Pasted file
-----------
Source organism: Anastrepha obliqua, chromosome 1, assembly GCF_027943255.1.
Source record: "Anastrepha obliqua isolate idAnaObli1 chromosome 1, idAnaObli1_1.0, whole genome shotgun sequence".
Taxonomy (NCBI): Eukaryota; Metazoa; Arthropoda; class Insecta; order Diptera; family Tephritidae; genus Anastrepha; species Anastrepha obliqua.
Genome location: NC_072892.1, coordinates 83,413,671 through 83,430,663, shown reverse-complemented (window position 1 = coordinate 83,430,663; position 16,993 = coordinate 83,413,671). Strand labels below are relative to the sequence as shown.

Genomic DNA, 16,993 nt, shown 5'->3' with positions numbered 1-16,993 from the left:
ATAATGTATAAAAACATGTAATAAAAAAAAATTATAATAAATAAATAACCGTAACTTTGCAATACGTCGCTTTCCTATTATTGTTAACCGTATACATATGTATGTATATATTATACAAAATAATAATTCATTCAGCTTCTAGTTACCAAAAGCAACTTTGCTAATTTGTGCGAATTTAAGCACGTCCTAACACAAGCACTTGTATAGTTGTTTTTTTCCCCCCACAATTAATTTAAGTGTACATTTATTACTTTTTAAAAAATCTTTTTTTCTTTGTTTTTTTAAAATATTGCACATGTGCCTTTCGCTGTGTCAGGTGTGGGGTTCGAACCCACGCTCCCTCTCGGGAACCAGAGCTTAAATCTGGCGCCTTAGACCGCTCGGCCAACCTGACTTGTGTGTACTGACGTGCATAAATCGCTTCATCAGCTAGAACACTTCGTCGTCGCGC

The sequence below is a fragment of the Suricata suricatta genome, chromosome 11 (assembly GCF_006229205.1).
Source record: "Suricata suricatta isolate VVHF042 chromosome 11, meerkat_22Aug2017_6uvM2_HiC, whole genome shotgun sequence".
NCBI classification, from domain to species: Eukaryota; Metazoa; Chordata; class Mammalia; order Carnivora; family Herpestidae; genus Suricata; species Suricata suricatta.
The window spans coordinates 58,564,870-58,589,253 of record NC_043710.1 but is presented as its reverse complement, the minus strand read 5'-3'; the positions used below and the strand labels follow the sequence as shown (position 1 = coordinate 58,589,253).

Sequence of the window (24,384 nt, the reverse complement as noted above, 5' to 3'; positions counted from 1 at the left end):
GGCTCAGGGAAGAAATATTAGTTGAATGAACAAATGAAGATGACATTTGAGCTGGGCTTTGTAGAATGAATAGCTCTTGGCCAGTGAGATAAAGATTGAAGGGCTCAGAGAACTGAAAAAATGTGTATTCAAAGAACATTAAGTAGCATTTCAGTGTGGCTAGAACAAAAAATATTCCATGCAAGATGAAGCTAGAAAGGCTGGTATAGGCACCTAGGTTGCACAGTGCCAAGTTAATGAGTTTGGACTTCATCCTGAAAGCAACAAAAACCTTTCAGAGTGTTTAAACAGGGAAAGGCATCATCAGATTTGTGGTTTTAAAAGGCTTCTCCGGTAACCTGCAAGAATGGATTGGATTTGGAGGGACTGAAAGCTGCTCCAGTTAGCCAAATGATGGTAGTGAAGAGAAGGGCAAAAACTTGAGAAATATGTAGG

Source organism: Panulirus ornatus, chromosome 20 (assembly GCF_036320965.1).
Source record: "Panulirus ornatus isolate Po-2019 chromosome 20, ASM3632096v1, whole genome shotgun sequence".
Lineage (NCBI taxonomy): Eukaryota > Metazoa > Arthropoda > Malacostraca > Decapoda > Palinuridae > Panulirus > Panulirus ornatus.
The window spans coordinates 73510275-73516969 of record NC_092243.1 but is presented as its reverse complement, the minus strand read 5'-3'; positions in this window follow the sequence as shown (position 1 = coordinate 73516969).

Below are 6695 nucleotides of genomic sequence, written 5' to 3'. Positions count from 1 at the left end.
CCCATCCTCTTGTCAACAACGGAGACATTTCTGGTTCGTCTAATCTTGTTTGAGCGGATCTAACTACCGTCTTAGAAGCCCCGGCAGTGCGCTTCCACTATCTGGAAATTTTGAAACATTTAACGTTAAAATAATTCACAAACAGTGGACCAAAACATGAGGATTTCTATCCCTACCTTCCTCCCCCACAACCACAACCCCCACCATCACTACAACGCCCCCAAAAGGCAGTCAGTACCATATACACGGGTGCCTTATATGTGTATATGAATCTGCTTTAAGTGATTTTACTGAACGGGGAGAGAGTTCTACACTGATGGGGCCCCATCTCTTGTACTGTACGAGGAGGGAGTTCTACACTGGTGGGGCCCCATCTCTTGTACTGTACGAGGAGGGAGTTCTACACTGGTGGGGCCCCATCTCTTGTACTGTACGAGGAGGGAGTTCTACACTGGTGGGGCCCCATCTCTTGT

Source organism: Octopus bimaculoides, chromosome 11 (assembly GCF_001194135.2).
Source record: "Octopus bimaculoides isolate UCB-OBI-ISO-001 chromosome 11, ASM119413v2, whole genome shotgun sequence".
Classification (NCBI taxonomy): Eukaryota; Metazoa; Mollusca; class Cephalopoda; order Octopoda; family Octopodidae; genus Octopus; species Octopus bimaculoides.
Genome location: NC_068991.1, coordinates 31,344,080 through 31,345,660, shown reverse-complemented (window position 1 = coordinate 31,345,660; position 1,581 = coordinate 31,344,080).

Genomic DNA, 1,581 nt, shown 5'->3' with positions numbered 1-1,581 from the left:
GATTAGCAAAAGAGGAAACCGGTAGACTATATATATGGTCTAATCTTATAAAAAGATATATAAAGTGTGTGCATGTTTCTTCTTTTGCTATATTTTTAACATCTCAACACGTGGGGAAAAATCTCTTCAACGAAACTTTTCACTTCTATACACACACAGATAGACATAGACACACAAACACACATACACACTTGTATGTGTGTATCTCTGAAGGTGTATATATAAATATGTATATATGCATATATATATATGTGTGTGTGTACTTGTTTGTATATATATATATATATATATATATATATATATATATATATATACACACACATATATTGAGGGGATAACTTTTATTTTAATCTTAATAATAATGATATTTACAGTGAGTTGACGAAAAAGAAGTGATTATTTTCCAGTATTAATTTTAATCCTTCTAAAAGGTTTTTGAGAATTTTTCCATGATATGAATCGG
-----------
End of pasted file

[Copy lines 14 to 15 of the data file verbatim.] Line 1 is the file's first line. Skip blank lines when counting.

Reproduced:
Source record: "Panulirus ornatus isolate Po-2019 chromosome 20, ASM3632096v1, whole genome shotgun sequence".
Lineage (NCBI taxonomy): Eukaryota > Metazoa > Arthropoda > Malacostraca > Decapoda > Palinuridae > Panulirus > Panulirus ornatus.